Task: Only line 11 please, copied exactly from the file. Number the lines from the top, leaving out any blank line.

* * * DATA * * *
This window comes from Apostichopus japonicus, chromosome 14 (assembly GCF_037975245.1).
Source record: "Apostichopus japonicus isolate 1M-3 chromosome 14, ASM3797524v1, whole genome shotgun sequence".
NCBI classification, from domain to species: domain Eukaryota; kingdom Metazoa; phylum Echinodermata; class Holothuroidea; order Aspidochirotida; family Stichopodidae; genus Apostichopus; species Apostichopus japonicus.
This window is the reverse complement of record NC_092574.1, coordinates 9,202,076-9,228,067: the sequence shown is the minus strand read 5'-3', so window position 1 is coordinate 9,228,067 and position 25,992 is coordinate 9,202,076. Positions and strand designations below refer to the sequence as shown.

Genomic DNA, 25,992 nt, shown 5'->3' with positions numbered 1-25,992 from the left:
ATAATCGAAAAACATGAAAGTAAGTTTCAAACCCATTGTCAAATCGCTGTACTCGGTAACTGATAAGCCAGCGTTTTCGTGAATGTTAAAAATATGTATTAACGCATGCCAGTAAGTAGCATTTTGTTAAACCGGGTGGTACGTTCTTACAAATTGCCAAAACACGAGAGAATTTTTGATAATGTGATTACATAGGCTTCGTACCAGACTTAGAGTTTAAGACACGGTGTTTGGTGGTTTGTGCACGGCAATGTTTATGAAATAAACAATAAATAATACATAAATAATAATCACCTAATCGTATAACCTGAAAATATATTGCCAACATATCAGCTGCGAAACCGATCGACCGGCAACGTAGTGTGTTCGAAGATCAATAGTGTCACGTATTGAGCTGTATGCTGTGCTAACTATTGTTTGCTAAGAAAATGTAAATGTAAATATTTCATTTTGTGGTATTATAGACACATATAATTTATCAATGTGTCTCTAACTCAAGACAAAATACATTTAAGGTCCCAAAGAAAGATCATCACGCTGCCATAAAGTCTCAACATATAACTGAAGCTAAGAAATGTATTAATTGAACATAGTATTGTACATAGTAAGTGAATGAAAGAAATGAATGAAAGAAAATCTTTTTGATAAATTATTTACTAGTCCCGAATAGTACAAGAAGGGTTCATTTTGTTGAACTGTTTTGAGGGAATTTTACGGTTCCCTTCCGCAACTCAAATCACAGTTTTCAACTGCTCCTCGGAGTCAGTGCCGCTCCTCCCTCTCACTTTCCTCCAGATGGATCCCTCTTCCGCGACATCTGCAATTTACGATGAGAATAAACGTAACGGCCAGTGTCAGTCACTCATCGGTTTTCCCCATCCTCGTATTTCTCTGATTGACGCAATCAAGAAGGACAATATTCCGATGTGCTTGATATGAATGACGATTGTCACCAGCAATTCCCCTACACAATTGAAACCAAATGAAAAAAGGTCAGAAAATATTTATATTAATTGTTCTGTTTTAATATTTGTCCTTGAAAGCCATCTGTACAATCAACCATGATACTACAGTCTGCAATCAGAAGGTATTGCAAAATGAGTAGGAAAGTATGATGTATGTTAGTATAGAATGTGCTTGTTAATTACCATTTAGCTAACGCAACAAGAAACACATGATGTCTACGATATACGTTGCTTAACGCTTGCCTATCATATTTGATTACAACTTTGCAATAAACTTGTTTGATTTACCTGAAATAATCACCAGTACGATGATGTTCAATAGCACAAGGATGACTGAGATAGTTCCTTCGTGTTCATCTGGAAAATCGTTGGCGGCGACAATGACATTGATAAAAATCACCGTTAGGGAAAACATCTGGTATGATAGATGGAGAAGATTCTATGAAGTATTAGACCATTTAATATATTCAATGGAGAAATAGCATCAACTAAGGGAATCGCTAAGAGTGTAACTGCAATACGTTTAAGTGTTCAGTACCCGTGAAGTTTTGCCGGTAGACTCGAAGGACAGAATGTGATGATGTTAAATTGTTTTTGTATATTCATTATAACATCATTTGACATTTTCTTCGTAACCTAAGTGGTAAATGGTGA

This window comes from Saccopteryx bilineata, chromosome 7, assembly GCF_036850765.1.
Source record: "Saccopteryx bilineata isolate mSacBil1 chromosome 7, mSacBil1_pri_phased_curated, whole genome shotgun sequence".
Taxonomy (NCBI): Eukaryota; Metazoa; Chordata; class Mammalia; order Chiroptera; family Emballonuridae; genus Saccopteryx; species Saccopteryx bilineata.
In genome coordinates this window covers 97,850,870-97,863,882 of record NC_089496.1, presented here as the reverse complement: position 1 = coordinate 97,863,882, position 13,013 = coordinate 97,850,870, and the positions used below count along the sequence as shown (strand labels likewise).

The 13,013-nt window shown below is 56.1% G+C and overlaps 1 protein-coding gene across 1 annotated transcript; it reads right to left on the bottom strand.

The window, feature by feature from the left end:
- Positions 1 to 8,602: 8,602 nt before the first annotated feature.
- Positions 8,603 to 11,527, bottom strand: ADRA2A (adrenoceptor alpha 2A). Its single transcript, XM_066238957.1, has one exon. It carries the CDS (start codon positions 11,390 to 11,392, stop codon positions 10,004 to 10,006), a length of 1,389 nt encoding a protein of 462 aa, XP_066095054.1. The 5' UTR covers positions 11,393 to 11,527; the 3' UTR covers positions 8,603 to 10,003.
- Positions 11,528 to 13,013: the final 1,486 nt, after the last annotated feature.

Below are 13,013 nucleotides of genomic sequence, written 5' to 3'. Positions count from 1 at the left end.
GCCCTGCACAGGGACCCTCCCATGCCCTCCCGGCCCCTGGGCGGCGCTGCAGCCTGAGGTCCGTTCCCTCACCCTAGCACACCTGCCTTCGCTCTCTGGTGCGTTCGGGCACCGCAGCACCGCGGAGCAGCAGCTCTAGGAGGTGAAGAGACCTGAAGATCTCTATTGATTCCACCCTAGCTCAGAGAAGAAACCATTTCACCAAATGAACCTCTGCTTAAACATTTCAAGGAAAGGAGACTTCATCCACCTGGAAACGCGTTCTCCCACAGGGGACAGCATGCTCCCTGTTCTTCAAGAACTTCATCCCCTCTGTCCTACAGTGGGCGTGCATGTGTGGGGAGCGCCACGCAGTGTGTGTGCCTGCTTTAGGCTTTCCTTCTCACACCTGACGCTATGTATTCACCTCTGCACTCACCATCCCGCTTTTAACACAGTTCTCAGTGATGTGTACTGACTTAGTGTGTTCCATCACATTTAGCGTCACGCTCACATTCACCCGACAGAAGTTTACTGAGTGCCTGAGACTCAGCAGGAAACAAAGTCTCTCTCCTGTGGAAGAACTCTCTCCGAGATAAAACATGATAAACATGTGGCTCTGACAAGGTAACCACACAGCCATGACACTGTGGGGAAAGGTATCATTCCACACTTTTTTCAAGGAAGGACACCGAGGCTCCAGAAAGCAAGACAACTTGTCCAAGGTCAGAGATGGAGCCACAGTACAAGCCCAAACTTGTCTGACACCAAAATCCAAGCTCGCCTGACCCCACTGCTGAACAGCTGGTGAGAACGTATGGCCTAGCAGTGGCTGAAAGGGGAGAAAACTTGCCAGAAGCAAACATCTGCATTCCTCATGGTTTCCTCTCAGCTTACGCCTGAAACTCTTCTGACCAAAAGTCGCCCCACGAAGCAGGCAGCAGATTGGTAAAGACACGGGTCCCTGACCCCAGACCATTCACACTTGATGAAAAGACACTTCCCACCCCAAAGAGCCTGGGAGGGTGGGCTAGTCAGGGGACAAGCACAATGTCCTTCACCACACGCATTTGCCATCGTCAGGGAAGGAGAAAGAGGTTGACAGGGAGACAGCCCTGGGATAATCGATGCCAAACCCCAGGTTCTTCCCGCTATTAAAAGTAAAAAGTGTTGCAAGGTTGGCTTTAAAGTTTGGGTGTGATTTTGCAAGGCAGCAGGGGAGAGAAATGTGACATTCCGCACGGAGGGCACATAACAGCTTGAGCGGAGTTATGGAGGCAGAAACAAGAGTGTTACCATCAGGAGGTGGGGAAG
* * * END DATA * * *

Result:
The 13,013-nt window shown below is 56.1% G+C and overlaps 1 protein-coding gene across 1 annotated transcript; it reads right to left on the bottom strand.